Yousefpour et al. enhanced the therapeutic efficacy of CP-chemotherapeutic nanoparticles by developing a CP fused to an albumin-binding domain (ABD) and conjugated DOX to this fusion protein, creating nanoparticles that bound endogenous albumin upon i.v. injection and circulated for a significant time in vivo [18]. Furthermore, the ABD-CP-DOX nanoparticles exhibited less accumulation in liver and splenic tissue than naked CP-DOX nanoparticles, indicating the utility of functionalizing these nanoparticles with endogenous serum proteins to reduce accumulation in RES organs.

1.1.4. Other Polymeric Nanoparticles

Other polymer nanoparticles have demonstrated unique and promising attributes advantageous for cancer drug delivery. Such nanoparticles include dendrimers, which are unique for their polymer backbone but highly branched structure [19]. Carvalho et al. summarized the many applications for dendrimer nanoparticles in cancer drug delivery [19]. Salimi et al. synthesized dendrimer-IONPs that demonstrated a steady accumulation and retention in kidney tissue, while an initial accumulation of IONPs in liver tissue decreased over 12–24 h following i.p. injection [20]. This decrease was hypothesized to occur due to IONPs accumulating in the spleen and lymph nodes, but the concentration of nanoparticles in these compartments was not measured in the research.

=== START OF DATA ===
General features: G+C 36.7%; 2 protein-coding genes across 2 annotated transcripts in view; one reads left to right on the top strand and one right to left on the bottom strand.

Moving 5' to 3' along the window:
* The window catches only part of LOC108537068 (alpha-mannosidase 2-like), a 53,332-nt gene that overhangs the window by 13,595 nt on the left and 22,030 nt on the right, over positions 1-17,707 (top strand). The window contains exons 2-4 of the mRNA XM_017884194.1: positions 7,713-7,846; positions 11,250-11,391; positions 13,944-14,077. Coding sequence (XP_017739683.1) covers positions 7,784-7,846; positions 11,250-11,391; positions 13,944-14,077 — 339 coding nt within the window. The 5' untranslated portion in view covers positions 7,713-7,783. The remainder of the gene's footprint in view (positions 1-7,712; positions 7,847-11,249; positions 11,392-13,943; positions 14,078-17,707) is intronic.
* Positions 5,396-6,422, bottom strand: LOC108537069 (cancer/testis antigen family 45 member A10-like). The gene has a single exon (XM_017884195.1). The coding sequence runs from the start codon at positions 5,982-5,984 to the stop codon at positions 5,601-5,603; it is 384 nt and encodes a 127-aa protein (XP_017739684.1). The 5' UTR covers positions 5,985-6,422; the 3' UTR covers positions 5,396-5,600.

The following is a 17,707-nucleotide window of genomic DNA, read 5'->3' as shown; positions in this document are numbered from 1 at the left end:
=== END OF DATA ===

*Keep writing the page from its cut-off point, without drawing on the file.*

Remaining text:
Other polymer nanoparticles have been investigated using biodegradable polymers such as poly(lactide-co-glycolide), or PLGA. Rafiei and Haddadi synthesized and characterized the biodistribution and pharmacokinetics of PLGA nanoparticles loaded with docetaxel and modified with polyethylene glycol (PEG) [21]. They found that PEG-PLGA nanoparticles exhibited significantly less accumulation in liver, kidney, heart, and lung tissue compared to naked PLGA nanoparticles in mice treated i.v. with the docetaxel-loaded nanoparticles. Furthermore, PEG-PLGA nanoparticles exhibited a longer, sustained cumulative release of docetaxel over five days following treatment compared to naked PLGA nanoparticles. This example demonstrates the utility of tools such as PEGylation to improve pharmacokinetics and biodistribution of drugs in polymer nanoparticle systems.

1.1.5. Next-Generation Nanoparticle Systems